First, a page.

This summer, the U.S. Supreme Court is expected to weigh in on Whole Woman’s Health vs. Hellerstedt. The case hinges on whether or not Texas law is putting undue burdens on patients by forcing abortion providers to have admitting privileges at nearby hospitals and by making abortion clinics meet the higher standards of ambulatory surgical centers.
The law has meant that some Texas women are choosing to leave the state for abortions.
Last year, in Dallas, an international student from Honduras had a problem. We’ll call her “Sharon” because she wasn’t comfortable using her real name to tell her story publicly.
Sharon found out she was pregnant about four months along and was worried. Coming from Honduras, where abortion is illegal, she wasn’t sure if she could even have a procedure in the U.S. She did some research and went to a Christian health center where they confirmed her pregnancy. They prayed for her and asked her to not abort, but she had already decided that having a baby was not the right choice for her.
Texas House Bill 2 was passed in 2013. It changed the rules for women seeking legal abortion. Supporters of the bill say it made abortion safer, opponents say it reduces women’s access to abortions. After its passage, the number of abortion providers in the state shrunk from 36 to less than 20, forcing some women to leave the state for abortions.
Gina Lawrence is a board member at West Fund, an organization that pays for abortions for people who need them. She works out of her home on the outskirts of El Paso, about twenty miles from the Texas-New Mexico state line.
Here’s a snapshot of West Fund’s typical clients: women of color, women who already have children and women who are unemployed. Back in Dallas, Sharon is one of those women. Deciding whether or not to cross state lines is a question of legality, time and money.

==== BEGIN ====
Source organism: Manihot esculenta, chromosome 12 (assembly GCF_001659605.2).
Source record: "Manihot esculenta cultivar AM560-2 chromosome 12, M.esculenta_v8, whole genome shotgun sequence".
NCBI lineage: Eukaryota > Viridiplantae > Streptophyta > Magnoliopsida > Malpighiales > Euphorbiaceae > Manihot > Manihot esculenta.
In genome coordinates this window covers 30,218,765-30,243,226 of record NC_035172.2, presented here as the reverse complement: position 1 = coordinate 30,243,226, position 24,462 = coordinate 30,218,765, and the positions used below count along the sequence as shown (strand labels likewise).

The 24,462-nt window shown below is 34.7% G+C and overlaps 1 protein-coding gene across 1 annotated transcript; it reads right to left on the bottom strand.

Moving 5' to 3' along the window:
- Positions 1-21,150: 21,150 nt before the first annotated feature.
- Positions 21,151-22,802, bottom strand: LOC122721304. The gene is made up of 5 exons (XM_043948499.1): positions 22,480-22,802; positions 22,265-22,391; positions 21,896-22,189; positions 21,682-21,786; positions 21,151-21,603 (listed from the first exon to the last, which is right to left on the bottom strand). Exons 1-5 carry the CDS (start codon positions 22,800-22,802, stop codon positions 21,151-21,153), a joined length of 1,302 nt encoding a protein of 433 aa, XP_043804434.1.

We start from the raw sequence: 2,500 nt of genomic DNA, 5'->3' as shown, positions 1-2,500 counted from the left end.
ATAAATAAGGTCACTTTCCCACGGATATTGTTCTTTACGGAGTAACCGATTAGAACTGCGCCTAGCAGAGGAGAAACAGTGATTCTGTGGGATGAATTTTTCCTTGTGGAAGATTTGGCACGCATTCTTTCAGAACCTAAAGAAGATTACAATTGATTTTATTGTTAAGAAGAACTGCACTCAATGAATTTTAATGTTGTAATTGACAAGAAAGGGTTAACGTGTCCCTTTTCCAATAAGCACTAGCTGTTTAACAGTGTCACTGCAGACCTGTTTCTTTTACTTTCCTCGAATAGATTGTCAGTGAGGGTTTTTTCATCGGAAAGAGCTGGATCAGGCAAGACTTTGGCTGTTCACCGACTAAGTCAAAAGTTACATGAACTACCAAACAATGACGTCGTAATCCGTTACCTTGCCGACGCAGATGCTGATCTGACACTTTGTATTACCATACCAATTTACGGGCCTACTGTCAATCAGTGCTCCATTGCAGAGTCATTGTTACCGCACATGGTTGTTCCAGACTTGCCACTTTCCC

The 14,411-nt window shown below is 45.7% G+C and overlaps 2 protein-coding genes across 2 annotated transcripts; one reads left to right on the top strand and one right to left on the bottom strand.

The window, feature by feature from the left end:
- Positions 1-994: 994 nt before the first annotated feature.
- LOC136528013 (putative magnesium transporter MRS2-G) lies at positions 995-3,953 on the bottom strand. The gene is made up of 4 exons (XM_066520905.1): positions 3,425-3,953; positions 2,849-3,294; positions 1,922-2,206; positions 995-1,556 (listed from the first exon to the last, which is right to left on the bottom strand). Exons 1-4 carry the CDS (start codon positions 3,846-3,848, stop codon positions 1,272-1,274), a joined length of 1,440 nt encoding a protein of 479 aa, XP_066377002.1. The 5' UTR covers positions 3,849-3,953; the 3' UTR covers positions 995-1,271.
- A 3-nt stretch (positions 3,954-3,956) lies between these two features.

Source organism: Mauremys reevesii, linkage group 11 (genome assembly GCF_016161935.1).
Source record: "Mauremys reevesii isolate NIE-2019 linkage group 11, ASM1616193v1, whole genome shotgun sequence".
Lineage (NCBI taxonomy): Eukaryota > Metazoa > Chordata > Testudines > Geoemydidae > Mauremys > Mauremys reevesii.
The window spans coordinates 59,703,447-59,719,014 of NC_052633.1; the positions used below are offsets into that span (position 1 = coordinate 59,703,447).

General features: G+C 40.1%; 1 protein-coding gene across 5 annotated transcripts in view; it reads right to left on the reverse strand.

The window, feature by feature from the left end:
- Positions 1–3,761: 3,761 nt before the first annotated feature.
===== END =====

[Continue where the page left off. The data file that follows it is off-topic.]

In Texas, having an abortion can be a lengthy process – whether you opt for a surgical abortion, or choose to take the abortion pill. You can’t have a legal abortion after 20 weeks, or 5 months. In New Mexico, there are fewer restrictions, so Sharon called the Southwestern Women’s Options in Albuquerque, and was referred to their Dallas facility for an ultrasound. Southwestern Women’s Options is one of the few providers in the country for late term abortions.
By the time Sharon got the ultrasound, she was 31 weeks along. The abortion would cost $20,000 and she needed travel to Albuquerque by the following Tuesday to have the procedure done. She couldn’t afford that on her own, but organizations like West Fund helped her raise most of the money.
Although they take place all the time, Lawrence says that there is a stigma attached to the word “abortion.” Sharon believes her friends and family would be critical of the decision she made, so she’s chosen to not tell them about her abortion.
The key question in the case pending before the Supreme Court is whether or not the law improves the health and safety of women. Proponents of the law point to higher safety standards, while critics point to fewer abortion providers. Texas Governor Greg Abbott defended the law when he was the state’s attorney general. He feels confident that the Supreme Court will uphold the law.
Opponents, like Lawrence, remain skeptical.
“We’ve closed clinics, cut funding to Planned Parenthood, we’re not giving people the opportunity to have a safe and legal abortion,” she says. “But they’re still trying to find ways, and I don’t think that’s ever gonna stop.”
The Supreme Court is expected to rule on Whole Woman’s Health vs. Hellerstedt in late June. If the court upholds the Texas law, many clinics will have to close their doors. This will leave the second largest state with ten or fewer abortion providers because clinics will be unable to meet expensive ambulatory surgical requirements. Hilltop Women’s Reproductive clinic in El Paso, the closest Texas clinic for women in the Big Bend, is one of them.